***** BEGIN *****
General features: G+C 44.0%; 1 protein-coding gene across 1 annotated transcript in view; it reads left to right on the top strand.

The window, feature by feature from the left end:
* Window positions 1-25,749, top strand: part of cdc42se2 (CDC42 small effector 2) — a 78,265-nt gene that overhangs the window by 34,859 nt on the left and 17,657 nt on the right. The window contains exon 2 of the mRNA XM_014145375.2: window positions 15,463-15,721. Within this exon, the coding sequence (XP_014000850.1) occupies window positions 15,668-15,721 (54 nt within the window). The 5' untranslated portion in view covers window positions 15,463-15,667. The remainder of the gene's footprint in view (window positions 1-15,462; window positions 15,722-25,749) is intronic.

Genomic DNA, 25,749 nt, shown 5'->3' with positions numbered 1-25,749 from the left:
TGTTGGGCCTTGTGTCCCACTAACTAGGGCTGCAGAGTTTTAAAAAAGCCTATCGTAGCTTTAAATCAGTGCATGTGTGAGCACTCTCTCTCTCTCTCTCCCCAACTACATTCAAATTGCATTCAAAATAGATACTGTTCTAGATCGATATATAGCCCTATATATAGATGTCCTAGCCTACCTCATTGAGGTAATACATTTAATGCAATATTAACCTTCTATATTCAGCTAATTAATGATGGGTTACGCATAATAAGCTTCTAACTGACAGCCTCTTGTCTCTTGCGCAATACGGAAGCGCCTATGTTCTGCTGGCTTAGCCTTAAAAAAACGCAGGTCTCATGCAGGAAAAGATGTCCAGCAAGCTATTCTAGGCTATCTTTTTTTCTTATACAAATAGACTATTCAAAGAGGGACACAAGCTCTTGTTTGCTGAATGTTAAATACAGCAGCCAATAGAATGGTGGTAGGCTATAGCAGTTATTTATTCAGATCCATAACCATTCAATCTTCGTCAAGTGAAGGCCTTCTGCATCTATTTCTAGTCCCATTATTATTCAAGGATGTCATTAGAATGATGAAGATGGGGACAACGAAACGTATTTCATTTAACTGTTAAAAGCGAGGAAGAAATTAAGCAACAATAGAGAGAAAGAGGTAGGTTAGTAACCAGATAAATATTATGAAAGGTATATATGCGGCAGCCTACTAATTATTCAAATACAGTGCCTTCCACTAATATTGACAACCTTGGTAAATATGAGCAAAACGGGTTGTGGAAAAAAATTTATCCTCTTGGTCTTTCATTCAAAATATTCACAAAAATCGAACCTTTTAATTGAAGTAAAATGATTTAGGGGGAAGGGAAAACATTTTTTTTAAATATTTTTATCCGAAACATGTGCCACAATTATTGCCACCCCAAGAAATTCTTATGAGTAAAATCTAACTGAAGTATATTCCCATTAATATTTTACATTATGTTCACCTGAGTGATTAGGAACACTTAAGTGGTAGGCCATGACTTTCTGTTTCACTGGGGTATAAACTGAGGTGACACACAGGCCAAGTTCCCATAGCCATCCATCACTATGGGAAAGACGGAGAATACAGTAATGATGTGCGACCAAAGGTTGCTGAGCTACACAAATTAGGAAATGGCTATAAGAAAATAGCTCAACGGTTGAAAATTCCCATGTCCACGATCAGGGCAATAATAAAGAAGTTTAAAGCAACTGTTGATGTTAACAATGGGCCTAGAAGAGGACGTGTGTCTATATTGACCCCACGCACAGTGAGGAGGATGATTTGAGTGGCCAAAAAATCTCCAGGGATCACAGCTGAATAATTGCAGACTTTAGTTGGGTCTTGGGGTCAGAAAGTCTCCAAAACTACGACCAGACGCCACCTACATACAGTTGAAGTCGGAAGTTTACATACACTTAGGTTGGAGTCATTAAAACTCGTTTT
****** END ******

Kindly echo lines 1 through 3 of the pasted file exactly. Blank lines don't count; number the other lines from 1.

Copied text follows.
General features: G+C 44.0%; 1 protein-coding gene across 1 annotated transcript in view; it reads left to right on the top strand.

The window, feature by feature from the left end:
* Window positions 1-25,749, top strand: part of cdc42se2 (CDC42 small effector 2) — a 78,265-nt gene that overhangs the window by 34,859 nt on the left and 17,657 nt on the right. The window contains exon 2 of the mRNA XM_014145375.2: window positions 15,463-15,721. Within this exon, the coding sequence (XP_014000850.1) occupies window positions 15,668-15,721 (54 nt within the window). The 5' untranslated portion in view covers window positions 15,463-15,667. The remainder of the gene's footprint in view (window positions 1-15,462; window positions 15,722-25,749) is intronic.